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Logroño - city of farewells - The Fog Watch
Logroño – city of farewells

Logroño – city of farewells

We arose late to a quick non-breakfast at the Albergue and left at 0800am. The weather was kind – overcast and not too hot.



Second breakfast was in a picnic area outside the Ermita de la Trinidad de Cuevas beneath a grove of trees. The hermitage was built on the site of an early pilgrim hospice run by the Trinitarian nuns. Then we headed up the path through low meadows – reputed to be notorious for witches’ covens here in the 16th century. It seems they had good taste and picked all the most picturesque spots! I suspect the rich soil provided a good variety of medicinal herbs, but between them and the Gypsies, one could easily envisage an earlier time when people were more superstitious and had less grasp of the scientific basis for traditional herbal medicines. This, with a profound suspicion of strangers, could well have led to tales of witchcraft and the subsequent Spanish Inquisition.

Ermita vergen de la cueva

We didn’t find witches, but we did notice the Romany Gypsy encampment off the side of the path. A dog came over to investigate us, but obviously found us non-threatening and uninteresting. That said, we decided not to hang around for too long, and put some distance between us and the camp.

near Logrono

We passed vineyards as the path took us through a rolling landscape. At times we were on a well made fine gravel path, at times next to a busy road. We could see towns in the distance.


Soon, we found ourselves passing through what appeared to be a well-maintained park, where we rested on a bench, and found a water fountain.

water fountain

Ahead lay stairs at the top of which was a pilgrim information office – a tourism advice bureau – where we found a leaflet about accommodation and a map. And we arrived in the old part of Logroño around 11.30 – we had made good time.

Logroño – the name rolls around the tongue like the aftertaste of olive oil, or a well-rounded wine from La Rioja. It begins at the tip of the tongue, then to the back of the tongue for the ‘g’, on to the front to roll the ‘r’, then settles in the middle of the tongue for the ‘nyo’ sound. It really fills the mouth like a good paella.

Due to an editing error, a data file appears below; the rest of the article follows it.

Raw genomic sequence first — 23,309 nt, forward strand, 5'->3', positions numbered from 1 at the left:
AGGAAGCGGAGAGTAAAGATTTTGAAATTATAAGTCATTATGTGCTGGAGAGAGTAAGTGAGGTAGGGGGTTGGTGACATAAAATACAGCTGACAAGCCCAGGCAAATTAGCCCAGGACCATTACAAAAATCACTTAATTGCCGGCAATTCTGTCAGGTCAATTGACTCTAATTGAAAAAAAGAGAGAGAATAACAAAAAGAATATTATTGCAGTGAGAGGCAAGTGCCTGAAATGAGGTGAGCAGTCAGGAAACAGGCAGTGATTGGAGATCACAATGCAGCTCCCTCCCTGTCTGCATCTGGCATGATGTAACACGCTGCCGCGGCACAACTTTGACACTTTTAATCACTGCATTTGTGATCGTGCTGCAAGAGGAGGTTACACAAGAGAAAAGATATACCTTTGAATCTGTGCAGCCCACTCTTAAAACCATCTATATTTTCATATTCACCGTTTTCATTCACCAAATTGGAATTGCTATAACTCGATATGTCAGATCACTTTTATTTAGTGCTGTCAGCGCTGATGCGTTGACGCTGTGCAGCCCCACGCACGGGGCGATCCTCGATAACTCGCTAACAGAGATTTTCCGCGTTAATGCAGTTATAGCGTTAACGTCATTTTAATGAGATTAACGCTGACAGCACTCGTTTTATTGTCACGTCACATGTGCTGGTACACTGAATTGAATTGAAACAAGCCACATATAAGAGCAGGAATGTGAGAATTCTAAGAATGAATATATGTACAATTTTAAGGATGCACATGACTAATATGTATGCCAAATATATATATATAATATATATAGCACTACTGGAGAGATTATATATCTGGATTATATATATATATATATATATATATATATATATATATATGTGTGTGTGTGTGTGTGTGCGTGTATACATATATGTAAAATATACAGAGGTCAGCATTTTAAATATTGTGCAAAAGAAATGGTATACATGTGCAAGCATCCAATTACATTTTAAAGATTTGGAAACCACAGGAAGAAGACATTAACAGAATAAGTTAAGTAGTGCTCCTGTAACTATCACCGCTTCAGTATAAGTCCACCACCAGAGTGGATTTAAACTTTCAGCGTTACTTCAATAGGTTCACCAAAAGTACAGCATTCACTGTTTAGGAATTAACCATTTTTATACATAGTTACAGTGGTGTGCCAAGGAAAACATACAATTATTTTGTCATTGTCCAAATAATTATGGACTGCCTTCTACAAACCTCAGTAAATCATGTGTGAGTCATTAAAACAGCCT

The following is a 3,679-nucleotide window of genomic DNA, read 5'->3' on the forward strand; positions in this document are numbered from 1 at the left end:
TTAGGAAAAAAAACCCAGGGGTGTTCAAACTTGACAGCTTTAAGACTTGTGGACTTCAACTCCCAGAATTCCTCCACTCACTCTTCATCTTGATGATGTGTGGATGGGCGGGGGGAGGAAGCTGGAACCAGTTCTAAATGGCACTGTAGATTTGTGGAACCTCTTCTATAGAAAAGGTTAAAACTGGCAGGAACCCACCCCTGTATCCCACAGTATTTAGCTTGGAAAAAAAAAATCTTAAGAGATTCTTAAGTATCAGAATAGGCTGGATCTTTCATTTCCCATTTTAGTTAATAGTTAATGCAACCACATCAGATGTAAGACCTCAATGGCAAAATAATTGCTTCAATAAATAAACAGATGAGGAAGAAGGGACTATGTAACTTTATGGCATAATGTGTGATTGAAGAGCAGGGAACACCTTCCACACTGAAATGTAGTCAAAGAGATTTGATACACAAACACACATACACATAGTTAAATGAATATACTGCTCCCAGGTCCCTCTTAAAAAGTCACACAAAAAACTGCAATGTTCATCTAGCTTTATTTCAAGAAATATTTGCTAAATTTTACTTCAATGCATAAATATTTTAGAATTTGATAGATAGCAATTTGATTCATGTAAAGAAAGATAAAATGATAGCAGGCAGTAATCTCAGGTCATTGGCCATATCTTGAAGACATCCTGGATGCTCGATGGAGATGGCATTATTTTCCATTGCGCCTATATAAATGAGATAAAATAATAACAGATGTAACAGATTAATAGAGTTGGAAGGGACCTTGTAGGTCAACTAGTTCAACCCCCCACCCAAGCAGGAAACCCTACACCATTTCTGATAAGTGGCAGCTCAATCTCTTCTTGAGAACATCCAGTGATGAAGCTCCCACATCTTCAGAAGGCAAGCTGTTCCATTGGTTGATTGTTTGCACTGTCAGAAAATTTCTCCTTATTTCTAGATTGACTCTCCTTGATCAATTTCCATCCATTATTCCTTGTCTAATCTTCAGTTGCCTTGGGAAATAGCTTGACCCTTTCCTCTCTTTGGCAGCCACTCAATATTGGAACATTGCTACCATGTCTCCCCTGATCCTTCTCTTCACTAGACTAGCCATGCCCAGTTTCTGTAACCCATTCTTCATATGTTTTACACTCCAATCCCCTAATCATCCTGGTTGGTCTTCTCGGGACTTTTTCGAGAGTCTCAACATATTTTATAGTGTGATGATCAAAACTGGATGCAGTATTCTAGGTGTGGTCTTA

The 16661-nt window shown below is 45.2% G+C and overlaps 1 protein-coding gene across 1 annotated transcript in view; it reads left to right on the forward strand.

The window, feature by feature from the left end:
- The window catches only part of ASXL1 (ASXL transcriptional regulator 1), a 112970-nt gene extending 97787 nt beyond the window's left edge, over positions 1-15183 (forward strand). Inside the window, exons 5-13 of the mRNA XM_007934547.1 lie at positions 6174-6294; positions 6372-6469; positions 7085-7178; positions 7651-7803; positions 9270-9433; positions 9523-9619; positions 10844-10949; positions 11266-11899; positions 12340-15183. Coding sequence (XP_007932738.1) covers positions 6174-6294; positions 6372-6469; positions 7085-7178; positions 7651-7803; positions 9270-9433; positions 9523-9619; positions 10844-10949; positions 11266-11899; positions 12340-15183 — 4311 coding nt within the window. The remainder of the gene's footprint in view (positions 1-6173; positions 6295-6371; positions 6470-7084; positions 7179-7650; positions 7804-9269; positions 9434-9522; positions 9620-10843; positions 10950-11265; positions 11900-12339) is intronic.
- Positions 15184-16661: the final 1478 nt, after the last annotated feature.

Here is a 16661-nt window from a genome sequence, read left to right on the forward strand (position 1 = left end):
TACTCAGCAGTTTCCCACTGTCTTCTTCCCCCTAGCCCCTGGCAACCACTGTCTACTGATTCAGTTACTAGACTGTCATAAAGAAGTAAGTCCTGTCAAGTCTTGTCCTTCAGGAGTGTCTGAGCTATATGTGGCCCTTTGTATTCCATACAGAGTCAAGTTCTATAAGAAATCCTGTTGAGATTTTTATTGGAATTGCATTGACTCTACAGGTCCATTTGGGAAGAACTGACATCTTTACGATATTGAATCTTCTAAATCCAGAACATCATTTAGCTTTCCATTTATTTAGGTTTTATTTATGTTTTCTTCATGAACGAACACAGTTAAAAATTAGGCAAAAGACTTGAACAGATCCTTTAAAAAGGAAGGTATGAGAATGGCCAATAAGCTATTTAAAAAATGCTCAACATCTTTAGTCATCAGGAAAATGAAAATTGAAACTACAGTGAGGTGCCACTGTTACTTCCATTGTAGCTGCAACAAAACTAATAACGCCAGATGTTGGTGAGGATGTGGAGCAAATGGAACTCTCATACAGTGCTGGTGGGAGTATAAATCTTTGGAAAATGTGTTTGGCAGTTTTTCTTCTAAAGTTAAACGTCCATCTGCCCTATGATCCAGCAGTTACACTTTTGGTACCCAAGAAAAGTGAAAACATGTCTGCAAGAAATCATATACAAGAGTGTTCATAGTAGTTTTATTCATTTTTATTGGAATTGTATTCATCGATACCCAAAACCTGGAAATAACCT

We met up with Camino friends, and arranged to meet up later. Then set off to find our accommodation at a hostel, before heading back to the main square.

There we found a trash-and-treasure/car boot sale market and some street performers – some doing a kind of morris dancing cross-over with breakdance. The sticks looked lethal, and the dancers took turns into and out of the formations – it was quite mesmerising and very entertaining.

Later we met up with Jack and Dekel again and had a great discussion about science fiction. We had a great discussion, well into the late evening. We are conscious that we are moving almost half the speed of most other pilgrims – not a concern yet but it means our community is moving on. Today we became the final tail-end Charlies of our Camino companions. It is a strange feeling knowing that those with whom we’ve had deep conversations over the past few days have left and we are unlikely ever to see them again.

The cathedral bells rang out across the square – it seems we are never far from the bells, the bells…

It is clear that we are entering a more prosperous part of Spain – La Rioja – and Logroño is definitely more prosperous than Pamplona, which is in Basque country. La Rioja is one of Spain’s prime wine-growing districts and the quality of the local wine has improved markedly!

We decided on a rest day and a chance to reduce the weight in our packs. We laid out all our absolutely essential items and found almost 2kg each of absolute essentials that we actually could do without quite happily. The local Correo (post office) was happy to post our 3.9kg box to Santiago for a modest fee.

Thus lightened, we now hope to be in better shape to make more ground with our packs – but we will still not push too hard as there is still 630km to go and we intend to make it all the way.

Off to Ventosa tomorrow – about 20km with lighter packs, now down below 8kg each including water and camera. We’ll see how we go.


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  1. Hi Jerry, another wonderful read. I think I saw those same dancers too. I was always the tail end most of the way. It was only at the end (when I go a tad faster) that I managed to stay around the same group a bit longer. 🙂 Looking forward to your next entry.

    Kathleen Colobong

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